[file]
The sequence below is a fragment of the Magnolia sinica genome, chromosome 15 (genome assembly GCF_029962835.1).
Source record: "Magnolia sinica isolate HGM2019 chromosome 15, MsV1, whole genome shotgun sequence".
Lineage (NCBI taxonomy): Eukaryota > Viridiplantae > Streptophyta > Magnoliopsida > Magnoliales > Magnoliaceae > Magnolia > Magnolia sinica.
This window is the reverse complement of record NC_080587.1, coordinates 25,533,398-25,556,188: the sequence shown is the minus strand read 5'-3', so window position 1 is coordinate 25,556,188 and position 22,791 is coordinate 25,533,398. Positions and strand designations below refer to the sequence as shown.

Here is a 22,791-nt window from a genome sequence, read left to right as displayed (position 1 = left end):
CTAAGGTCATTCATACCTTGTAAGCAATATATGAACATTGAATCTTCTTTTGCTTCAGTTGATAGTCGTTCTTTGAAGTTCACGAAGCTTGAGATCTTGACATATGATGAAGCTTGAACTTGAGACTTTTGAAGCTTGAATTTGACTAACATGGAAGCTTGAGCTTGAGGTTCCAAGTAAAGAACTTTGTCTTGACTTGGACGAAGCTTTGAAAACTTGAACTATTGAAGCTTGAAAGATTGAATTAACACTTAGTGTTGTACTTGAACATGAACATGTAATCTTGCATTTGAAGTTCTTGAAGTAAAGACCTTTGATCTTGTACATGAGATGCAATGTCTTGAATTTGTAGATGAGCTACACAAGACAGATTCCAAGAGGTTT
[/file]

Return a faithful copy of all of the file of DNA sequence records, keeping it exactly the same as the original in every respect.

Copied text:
The sequence below is a fragment of the Magnolia sinica genome, chromosome 15 (genome assembly GCF_029962835.1).
Source record: "Magnolia sinica isolate HGM2019 chromosome 15, MsV1, whole genome shotgun sequence".
Lineage (NCBI taxonomy): Eukaryota > Viridiplantae > Streptophyta > Magnoliopsida > Magnoliales > Magnoliaceae > Magnolia > Magnolia sinica.
This window is the reverse complement of record NC_080587.1, coordinates 25,533,398-25,556,188: the sequence shown is the minus strand read 5'-3', so window position 1 is coordinate 25,556,188 and position 22,791 is coordinate 25,533,398. Positions and strand designations below refer to the sequence as shown.

Here is a 22,791-nt window from a genome sequence, read left to right as displayed (position 1 = left end):
CTAAGGTCATTCATACCTTGTAAGCAATATATGAACATTGAATCTTCTTTTGCTTCAGTTGATAGTCGTTCTTTGAAGTTCACGAAGCTTGAGATCTTGACATATGATGAAGCTTGAACTTGAGACTTTTGAAGCTTGAATTTGACTAACATGGAAGCTTGAGCTTGAGGTTCCAAGTAAAGAACTTTGTCTTGACTTGGACGAAGCTTTGAAAACTTGAACTATTGAAGCTTGAAAGATTGAATTAACACTTAGTGTTGTACTTGAACATGAACATGTAATCTTGCATTTGAAGTTCTTGAAGTAAAGACCTTTGATCTTGTACATGAGATGCAATGTCTTGAATTTGTAGATGAGCTACACAAGACAGATTCCAAGAGGTTT